I have a cluster of PostgreSQL 9.2.21, where there is one master and one slave with streaming replication.
I have few points and questions about the replication, and was hopping you guys could share your opinions, suggestions and experiences.
My current architecture is: master (AZ1) --> read slave (AZ2) --> hot-standby (AZ2) - They are all using streaming replication.
All read-only queries are sent to the read slave. Sometimes the replication lag between the master and the slaves reaches up to 10 minutes. I understand that the lag is expected in any replication scenario, and below you can find some suggestions that I think would help to minimize the lag time.
Do you agree?
Do you have any other suggestions?
Is there anything I could do now to minimize the replication lag, or since we're working on a migration there is no point wasting our time?
> My current architecture is: master (AZ1) --> read slave (AZ2) --> hot-standby (AZ2) - They are all using streaming replication.
I am not sure of the difference between read replica and a hot standby. At least with later versions hot standby allows read queries.
I mean unless you do not want queries to go to AZ2 node, both of them should be able to server the queries.
with libpq 10 onwards, you can provide multiple nodes in the connection string, which would "automatically" figure out next available node in to query if one is not responding.
PostgreSQL: Documentation: 13: 33.1. Database Connection Control Functions
> All read-only queries are sent to the read slave. Sometimes the replication lag between the master and the slaves reaches up to 10 minutes.I understand that the lag is expected in any replication scenario, and below you can find some suggestions that I think would help to minimize the lag time.
lags can be a result of multiple reasons like,
Intermittent connection issues,
network unable to keep up with WAL changes. A typical example would be any action that performs a table rewrite of a huge table.
this can result in query getting cancelled on the replica and it may think you might query stale data.
you can tune the replica with these params if you want to avoid query cancellations but are ok with little stale data.
also if the application can initiate a retry for the cancelled query exception if they can handle at app layer itself.
If you cannot deal with stale data at all, then you have two options.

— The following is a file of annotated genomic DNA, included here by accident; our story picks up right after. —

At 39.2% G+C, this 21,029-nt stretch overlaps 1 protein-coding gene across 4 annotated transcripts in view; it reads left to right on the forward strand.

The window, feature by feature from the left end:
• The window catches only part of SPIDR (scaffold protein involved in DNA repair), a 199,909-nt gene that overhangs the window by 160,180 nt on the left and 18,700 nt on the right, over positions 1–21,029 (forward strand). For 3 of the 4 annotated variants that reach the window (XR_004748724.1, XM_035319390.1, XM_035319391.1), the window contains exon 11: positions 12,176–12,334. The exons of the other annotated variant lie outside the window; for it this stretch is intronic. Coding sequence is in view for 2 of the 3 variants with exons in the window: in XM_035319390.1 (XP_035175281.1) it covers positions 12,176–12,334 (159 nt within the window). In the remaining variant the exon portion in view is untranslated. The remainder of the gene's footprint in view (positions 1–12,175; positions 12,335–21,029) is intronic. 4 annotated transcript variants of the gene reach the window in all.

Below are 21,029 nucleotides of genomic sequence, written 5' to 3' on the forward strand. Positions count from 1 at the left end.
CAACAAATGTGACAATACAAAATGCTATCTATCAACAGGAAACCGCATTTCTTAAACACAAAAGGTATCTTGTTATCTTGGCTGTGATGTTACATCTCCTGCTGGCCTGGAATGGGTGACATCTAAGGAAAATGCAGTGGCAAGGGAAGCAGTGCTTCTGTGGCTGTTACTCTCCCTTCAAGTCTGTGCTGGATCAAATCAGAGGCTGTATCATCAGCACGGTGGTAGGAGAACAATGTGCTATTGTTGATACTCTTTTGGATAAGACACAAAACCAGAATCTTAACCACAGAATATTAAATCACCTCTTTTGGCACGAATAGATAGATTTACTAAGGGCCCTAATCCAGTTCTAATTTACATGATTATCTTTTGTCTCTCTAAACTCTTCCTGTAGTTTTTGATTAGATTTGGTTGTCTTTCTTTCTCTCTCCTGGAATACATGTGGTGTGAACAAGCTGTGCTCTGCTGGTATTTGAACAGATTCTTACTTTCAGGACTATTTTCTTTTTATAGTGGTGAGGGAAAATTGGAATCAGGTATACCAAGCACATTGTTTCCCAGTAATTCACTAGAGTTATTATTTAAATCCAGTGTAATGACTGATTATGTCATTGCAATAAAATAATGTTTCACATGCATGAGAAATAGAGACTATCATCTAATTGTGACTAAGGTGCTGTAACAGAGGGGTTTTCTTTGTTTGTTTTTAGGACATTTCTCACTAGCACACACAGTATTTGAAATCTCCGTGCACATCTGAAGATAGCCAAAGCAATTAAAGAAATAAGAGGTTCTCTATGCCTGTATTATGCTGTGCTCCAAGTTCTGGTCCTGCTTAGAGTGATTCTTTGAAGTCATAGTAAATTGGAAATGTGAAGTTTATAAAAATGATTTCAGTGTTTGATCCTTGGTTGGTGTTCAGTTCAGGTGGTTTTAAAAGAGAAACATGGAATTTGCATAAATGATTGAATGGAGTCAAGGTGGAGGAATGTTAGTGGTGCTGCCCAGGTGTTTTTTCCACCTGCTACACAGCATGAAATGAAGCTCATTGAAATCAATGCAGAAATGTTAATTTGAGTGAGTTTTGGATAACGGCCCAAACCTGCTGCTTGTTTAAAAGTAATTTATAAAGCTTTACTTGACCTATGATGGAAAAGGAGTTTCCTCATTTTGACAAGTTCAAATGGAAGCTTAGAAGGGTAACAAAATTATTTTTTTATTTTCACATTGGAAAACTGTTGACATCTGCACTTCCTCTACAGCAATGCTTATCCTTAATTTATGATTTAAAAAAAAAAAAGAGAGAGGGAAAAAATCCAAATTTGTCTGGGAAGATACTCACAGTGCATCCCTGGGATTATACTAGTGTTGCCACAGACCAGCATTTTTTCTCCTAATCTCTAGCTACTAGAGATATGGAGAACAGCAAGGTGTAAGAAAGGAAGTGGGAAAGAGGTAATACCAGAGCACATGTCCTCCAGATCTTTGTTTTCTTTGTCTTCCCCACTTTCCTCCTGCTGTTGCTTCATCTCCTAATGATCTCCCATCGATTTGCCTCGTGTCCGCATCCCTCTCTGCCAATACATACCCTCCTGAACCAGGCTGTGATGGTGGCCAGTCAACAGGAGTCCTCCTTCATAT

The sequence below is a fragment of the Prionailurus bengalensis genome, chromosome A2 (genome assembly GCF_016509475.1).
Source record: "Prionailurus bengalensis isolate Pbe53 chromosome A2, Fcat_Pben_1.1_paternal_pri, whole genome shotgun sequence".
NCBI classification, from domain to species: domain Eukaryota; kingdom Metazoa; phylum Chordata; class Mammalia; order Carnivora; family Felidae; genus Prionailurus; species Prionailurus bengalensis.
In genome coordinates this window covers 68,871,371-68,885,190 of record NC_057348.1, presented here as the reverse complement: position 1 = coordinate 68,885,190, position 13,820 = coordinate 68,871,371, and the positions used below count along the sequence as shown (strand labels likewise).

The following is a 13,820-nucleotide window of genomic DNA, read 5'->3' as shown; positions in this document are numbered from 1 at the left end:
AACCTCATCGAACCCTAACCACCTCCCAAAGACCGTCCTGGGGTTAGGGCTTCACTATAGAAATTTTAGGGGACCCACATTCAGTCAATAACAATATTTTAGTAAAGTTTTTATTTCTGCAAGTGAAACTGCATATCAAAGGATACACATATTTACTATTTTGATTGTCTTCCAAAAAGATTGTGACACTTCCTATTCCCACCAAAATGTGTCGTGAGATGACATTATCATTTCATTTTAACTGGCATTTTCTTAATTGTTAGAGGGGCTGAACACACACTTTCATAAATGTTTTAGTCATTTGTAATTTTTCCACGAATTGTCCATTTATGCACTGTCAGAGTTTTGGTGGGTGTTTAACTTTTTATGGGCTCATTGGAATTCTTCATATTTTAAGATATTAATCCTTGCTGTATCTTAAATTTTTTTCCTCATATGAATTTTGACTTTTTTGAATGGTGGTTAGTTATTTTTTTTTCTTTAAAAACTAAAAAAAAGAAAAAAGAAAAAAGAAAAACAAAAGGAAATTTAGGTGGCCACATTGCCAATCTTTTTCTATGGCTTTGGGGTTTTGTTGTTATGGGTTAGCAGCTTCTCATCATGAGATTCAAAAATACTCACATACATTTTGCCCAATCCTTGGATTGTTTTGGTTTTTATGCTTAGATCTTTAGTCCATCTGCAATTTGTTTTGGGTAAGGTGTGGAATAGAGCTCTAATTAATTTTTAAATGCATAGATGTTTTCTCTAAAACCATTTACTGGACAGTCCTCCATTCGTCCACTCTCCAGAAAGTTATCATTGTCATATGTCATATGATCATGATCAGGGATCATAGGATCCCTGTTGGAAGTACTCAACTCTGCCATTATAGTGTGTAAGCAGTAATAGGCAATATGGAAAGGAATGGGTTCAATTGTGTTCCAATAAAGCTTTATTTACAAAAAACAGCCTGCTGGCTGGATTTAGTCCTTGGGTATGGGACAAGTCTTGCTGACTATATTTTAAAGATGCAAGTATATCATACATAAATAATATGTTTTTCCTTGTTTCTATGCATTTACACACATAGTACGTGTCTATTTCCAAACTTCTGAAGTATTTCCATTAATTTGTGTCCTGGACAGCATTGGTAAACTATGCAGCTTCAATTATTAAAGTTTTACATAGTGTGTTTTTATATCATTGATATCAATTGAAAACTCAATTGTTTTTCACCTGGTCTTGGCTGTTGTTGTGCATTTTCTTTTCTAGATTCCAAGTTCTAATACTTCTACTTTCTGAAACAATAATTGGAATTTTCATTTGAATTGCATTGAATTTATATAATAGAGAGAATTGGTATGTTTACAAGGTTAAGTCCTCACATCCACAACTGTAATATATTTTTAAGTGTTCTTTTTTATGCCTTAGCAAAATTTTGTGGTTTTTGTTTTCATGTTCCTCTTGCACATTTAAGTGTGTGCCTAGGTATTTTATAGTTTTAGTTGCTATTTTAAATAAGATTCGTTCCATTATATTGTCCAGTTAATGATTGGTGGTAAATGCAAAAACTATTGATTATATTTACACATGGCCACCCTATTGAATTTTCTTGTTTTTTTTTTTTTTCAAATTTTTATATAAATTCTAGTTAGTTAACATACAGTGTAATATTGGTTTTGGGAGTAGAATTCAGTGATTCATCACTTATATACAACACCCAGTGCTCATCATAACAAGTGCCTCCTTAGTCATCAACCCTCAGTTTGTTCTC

1) synchronous replication
synchronous replication in very simple terms would mean, if you have a cluster like
Primary -> ( Replica R1, Replica R2) the primary would wait for acknowledgement from at least one of the replicas. this may impact your tps, but you get consistency.
but geo setups with synchronous replication would be problematic.
2) read from the primary alone.
this is always the safest option, as no intermediate network, but this would also mean all the read load on the primary will impact the db performance and the housekeeping work like
vacuuming. and incase the server goes down, till the time you failover, you cannot perform any read or writes depending on the catch up time.
> Having the read slave in the same AZ as its master - for better network throughput;
AZ spread is meant for dealing with availability. It may be ok to have some read replica in some AZ, but also have some in another AZ in case of a major outage.
if you can use a load balancer, you can provide more weight to local replicas then the remote replicas etc and use a health check like replication lag to ensure read request
are served by nodes with tolerable lag only.
> Having the latest PostgreSQL version to get its best performance
mostly always. not just improvements, but a lot of new features like partitioning, logical replication, stored procedures etc are now available in newer versions.
> Having the latest Operational System behind PostgreSQL to get its best IO performance
yes at the software layer, latest versions would be more performant "mostly".
but still the hardware layer plays an important role.
If you want to really validate improvements, you can run pgbench/sysbench stress tests on the interested versions and see the changes yourself.
upgrade is always needed. not just for performance reasons, but security reasons as well.
Also, keeping the upgrade on hold for a time, may mean jumping across multiple versions which although might work,
but you would need to read the change log across the versions to ensure nothing would be broken,
Hence regular upgrades avoid the pain.
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